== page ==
We offer a variety of services to reach your target, including:
Research study design
Implementation, fielding and reporting analysis
Focus group recruiting
Virgin respondents, community based
Mall, street and other locations
Online & mobile research
Connecting to our respondents in an always-connected world.
Focus group moderating
Hispanic, African-American, consumer, business-to-business, trend-spotting
Nationwide, regional and local
Facilitation and recruiting, triads, dyads, buddy groups, off-site focus groups
Best practices for touchy topics
Confused on how to approach sensitive and touchy topics?
As we become a more diverse society, there’s a growing need for more dialogue around race, ethnicity, and culture. These are sensitive topics that many people are confused on how to approach because they are afraid to say and do the wrong things. That’s normal! To truly accomplish our business objectives we should all be open and available to learning and growth beyond our comfort zones and current understanding. From our 20 years of experience at Zebra Strategies we’ve curated the best resources and approaches on how to tackle these conversations with dignity, cultural competence, and direct experience. Check out some of our recommendations and resources below.
Helpful facts and approaches to start with
Race, ethnicity, and culture are complicated issues with nuances that are subtle, so always look for opportunities to learn and not assume that the information that you have access to is enough to consider yourself fully informed. Doing this can have unintentional adverse effects.
Asian: is not just Chinese/Korean/Japanese but encompasses the following countries. The 2000 and 2010 U.S. Census Bureau definition of the Asian race is: “people having origins in any of the original peoples of the Far East, Southeast Asia, or the Indian subcontinent (for example, Cambodia, China, India, Indonesia, Japan, Korea, Malaysia, Pakistan, the Philippine Islands, Thailand, and Vietnam)”.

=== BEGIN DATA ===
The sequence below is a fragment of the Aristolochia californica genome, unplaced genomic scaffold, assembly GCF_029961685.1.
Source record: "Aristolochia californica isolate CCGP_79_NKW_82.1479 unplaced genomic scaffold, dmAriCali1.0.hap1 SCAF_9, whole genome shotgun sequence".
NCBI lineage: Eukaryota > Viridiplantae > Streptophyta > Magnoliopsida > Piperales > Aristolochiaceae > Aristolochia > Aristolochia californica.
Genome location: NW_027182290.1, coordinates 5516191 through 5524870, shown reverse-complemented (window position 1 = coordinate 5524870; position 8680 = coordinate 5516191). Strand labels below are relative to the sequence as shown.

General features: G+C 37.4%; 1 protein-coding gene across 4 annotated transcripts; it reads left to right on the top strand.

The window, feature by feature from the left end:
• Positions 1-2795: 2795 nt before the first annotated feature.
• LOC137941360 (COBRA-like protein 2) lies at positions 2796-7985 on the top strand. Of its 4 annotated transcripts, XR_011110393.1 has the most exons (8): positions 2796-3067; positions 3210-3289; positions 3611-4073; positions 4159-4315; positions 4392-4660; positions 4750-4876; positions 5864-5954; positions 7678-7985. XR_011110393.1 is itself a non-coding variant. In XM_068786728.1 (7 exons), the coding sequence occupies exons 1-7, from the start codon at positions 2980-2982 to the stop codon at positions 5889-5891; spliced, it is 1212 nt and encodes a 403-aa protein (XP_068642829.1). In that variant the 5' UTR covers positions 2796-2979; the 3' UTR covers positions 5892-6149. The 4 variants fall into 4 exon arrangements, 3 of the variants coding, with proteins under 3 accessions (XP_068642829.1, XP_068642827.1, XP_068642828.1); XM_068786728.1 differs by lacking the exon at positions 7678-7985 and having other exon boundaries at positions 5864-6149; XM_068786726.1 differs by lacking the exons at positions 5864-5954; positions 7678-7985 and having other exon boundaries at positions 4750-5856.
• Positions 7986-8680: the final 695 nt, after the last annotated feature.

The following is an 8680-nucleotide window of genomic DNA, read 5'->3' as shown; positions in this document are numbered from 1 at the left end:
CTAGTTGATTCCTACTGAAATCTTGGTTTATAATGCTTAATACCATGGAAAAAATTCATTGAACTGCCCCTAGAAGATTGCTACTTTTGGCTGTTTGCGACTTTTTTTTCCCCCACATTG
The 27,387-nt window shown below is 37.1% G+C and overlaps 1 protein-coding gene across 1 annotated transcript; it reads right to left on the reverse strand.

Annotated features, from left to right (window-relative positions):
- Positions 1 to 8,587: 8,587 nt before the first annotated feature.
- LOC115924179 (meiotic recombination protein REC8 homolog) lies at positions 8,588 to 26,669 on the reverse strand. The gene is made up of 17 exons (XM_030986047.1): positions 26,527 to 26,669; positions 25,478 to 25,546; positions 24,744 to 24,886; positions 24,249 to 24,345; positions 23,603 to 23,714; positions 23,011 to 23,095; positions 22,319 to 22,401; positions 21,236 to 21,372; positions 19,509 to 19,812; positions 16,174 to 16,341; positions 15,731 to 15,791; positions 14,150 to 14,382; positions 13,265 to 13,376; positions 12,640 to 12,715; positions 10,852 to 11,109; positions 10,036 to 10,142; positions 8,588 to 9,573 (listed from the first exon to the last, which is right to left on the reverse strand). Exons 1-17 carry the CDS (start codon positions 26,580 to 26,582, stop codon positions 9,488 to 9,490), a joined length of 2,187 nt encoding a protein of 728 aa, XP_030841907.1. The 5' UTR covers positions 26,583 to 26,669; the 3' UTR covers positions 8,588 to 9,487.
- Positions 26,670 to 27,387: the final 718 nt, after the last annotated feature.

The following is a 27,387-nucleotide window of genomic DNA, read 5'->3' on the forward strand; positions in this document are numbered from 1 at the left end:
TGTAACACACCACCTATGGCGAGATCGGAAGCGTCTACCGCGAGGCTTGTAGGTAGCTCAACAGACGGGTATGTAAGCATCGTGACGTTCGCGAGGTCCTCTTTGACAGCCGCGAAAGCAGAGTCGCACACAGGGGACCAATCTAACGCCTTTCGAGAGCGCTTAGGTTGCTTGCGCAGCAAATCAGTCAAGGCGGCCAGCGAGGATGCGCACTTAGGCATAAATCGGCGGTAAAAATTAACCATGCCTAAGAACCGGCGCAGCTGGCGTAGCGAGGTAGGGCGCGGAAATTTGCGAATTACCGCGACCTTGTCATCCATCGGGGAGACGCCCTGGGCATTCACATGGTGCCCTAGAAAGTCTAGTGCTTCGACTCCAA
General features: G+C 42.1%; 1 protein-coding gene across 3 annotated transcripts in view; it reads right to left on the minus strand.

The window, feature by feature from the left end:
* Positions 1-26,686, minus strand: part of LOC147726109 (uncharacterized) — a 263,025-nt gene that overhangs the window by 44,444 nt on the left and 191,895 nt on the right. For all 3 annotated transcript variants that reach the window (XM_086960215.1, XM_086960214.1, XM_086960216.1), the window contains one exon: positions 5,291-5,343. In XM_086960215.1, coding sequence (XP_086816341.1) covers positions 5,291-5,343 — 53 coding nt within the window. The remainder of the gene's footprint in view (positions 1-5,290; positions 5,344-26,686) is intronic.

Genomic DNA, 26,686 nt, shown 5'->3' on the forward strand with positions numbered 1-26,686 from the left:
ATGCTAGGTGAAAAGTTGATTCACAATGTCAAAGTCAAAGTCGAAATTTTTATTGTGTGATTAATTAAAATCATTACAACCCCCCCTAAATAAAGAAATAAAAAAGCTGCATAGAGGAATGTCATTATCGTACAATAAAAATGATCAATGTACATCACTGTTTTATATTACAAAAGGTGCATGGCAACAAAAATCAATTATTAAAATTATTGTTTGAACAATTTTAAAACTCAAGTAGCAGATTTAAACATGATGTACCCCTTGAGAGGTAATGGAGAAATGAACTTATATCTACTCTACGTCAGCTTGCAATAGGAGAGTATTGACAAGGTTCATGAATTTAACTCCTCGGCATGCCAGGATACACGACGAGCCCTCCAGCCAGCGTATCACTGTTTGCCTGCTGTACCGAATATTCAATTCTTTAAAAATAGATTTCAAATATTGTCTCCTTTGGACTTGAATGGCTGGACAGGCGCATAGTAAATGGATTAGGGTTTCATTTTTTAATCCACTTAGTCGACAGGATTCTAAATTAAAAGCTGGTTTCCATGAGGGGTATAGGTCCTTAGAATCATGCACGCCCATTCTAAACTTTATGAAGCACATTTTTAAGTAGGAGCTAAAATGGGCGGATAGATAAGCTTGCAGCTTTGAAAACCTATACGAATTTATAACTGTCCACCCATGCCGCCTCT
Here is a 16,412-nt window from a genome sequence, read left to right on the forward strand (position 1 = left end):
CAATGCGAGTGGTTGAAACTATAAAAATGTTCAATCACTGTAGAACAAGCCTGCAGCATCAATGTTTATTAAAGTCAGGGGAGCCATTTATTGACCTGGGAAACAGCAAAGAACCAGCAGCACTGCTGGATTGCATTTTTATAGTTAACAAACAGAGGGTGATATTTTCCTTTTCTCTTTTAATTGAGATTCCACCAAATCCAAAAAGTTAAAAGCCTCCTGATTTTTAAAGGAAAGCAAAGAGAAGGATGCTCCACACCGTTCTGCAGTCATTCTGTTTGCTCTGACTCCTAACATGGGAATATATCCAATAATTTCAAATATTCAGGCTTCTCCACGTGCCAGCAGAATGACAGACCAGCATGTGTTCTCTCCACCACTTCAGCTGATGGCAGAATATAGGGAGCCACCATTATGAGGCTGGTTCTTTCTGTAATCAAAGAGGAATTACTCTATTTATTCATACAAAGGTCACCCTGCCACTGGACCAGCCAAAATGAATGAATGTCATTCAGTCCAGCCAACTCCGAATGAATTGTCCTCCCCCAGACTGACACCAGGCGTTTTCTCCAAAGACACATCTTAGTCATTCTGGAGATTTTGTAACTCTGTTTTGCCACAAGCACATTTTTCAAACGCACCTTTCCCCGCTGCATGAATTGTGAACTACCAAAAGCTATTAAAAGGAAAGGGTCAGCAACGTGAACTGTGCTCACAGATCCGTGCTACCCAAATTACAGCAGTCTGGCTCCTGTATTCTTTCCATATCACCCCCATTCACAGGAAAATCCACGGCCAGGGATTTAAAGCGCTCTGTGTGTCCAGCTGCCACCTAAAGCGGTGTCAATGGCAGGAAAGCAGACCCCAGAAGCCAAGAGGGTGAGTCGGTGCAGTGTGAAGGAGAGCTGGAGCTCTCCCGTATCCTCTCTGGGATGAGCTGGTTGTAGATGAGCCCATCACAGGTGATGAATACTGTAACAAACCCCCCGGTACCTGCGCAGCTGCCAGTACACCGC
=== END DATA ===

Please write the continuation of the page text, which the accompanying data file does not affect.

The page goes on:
Hispanic/Latino/Latinx: is not a race so it is possible to be both Hispanic & Black or Hispanic and White. The U.S. Census Bureau defines the ethnonym Hispanic or Latino to refer to “a person of Cuban, Mexican, Puerto Rican, South or Central American, or other Spanish culture or origin regardless of race” and states that Hispanics or Latinos can be of any race, any ancestry, any ethnicity. Also, when determining how to address a person of Spanish heritage ask them what they prefer to be referred to as, and then use that term.
Safe Space: This term refers to places created for individuals who feel marginalized to come together to communicate regarding their experiences with marginalization, most commonly located on university campuses in the western world. We at Zebra Strategies create Safe Spaces and ask that our clients help us do the same. Many people are intimated to express their true thoughts, so giving them a safe space with individuals who are trusted and credible real insights can emerge.
We believe it is better to ask permission than forgiveness. So, the best way to start is by asking yourself how can I lead with kindness and inquisitiveness; and how can I assist in creating dignity in all situations. Heavy stuff? Yes. This is why we do what we do at Zebra Strategies.
Our reference library
We don’t always have all of the answers or know everything about a topic when we begin a project. When that happens, we make sure to reach out to experts in the field and read up as much as we can. We hope these resources are beneficial to you and your team!
Find something useful? We’d love to hear it, ping us on social media @ZebraStrategies
Got a few hours to spare? Get cozy with these reads
Both Hollywood and corporate America are taking note of the marketing power of the growing Latino population in the United States. And as salsa takes over both the dance floor and the condiment shelf, the influence of Latin culture is gaining momentum in American society as a whole.
Websites we like
Grab a coffee and pull out a notebook and take some notes!